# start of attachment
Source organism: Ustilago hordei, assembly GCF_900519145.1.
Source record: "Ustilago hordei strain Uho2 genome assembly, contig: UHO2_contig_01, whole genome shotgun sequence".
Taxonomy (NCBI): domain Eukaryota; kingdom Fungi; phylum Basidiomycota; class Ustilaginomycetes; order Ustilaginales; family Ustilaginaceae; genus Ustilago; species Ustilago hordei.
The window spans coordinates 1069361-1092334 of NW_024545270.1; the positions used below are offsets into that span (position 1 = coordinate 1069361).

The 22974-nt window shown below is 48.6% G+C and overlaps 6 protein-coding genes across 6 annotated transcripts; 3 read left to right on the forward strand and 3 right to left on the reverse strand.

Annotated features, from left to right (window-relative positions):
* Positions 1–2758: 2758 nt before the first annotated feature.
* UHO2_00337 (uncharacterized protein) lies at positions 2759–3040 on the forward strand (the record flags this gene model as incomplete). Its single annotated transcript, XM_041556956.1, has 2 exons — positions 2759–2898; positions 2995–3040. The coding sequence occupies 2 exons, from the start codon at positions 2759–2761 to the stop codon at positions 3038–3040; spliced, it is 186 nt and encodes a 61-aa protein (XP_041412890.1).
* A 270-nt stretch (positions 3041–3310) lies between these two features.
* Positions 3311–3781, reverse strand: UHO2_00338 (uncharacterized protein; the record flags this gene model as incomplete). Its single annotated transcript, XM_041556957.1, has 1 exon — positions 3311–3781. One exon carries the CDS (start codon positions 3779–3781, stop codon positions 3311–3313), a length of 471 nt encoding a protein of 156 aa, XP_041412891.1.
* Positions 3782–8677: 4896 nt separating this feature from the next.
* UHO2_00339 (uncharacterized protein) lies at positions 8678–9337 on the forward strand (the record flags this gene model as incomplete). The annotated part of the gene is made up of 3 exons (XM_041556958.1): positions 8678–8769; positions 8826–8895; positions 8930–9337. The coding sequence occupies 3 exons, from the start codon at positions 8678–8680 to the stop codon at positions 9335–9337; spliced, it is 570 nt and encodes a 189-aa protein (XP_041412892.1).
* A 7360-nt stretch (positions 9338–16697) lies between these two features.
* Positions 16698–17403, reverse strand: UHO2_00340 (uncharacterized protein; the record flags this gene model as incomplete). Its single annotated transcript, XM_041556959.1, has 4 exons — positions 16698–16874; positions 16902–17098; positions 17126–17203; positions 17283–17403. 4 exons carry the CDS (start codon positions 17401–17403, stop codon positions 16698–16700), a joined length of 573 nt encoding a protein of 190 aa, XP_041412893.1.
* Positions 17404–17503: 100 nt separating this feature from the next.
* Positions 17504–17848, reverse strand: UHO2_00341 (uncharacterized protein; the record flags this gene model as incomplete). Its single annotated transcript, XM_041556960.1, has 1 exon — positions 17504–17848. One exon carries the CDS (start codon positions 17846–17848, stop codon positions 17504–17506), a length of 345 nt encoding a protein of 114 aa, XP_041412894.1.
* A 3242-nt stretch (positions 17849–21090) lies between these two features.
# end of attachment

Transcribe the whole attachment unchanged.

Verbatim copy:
Source organism: Ustilago hordei, assembly GCF_900519145.1.
Source record: "Ustilago hordei strain Uho2 genome assembly, contig: UHO2_contig_01, whole genome shotgun sequence".
Taxonomy (NCBI): domain Eukaryota; kingdom Fungi; phylum Basidiomycota; class Ustilaginomycetes; order Ustilaginales; family Ustilaginaceae; genus Ustilago; species Ustilago hordei.
The window spans coordinates 1069361-1092334 of NW_024545270.1; the positions used below are offsets into that span (position 1 = coordinate 1069361).

The 22974-nt window shown below is 48.6% G+C and overlaps 6 protein-coding genes across 6 annotated transcripts; 3 read left to right on the forward strand and 3 right to left on the reverse strand.

Annotated features, from left to right (window-relative positions):
* Positions 1–2758: 2758 nt before the first annotated feature.
* UHO2_00337 (uncharacterized protein) lies at positions 2759–3040 on the forward strand (the record flags this gene model as incomplete). Its single annotated transcript, XM_041556956.1, has 2 exons — positions 2759–2898; positions 2995–3040. The coding sequence occupies 2 exons, from the start codon at positions 2759–2761 to the stop codon at positions 3038–3040; spliced, it is 186 nt and encodes a 61-aa protein (XP_041412890.1).
* A 270-nt stretch (positions 3041–3310) lies between these two features.
* Positions 3311–3781, reverse strand: UHO2_00338 (uncharacterized protein; the record flags this gene model as incomplete). Its single annotated transcript, XM_041556957.1, has 1 exon — positions 3311–3781. One exon carries the CDS (start codon positions 3779–3781, stop codon positions 3311–3313), a length of 471 nt encoding a protein of 156 aa, XP_041412891.1.
* Positions 3782–8677: 4896 nt separating this feature from the next.
* UHO2_00339 (uncharacterized protein) lies at positions 8678–9337 on the forward strand (the record flags this gene model as incomplete). The annotated part of the gene is made up of 3 exons (XM_041556958.1): positions 8678–8769; positions 8826–8895; positions 8930–9337. The coding sequence occupies 3 exons, from the start codon at positions 8678–8680 to the stop codon at positions 9335–9337; spliced, it is 570 nt and encodes a 189-aa protein (XP_041412892.1).
* A 7360-nt stretch (positions 9338–16697) lies between these two features.
* Positions 16698–17403, reverse strand: UHO2_00340 (uncharacterized protein; the record flags this gene model as incomplete). Its single annotated transcript, XM_041556959.1, has 4 exons — positions 16698–16874; positions 16902–17098; positions 17126–17203; positions 17283–17403. 4 exons carry the CDS (start codon positions 17401–17403, stop codon positions 16698–16700), a joined length of 573 nt encoding a protein of 190 aa, XP_041412893.1.
* Positions 17404–17503: 100 nt separating this feature from the next.
* Positions 17504–17848, reverse strand: UHO2_00341 (uncharacterized protein; the record flags this gene model as incomplete). Its single annotated transcript, XM_041556960.1, has 1 exon — positions 17504–17848. One exon carries the CDS (start codon positions 17846–17848, stop codon positions 17504–17506), a length of 345 nt encoding a protein of 114 aa, XP_041412894.1.
* A 3242-nt stretch (positions 17849–21090) lies between these two features.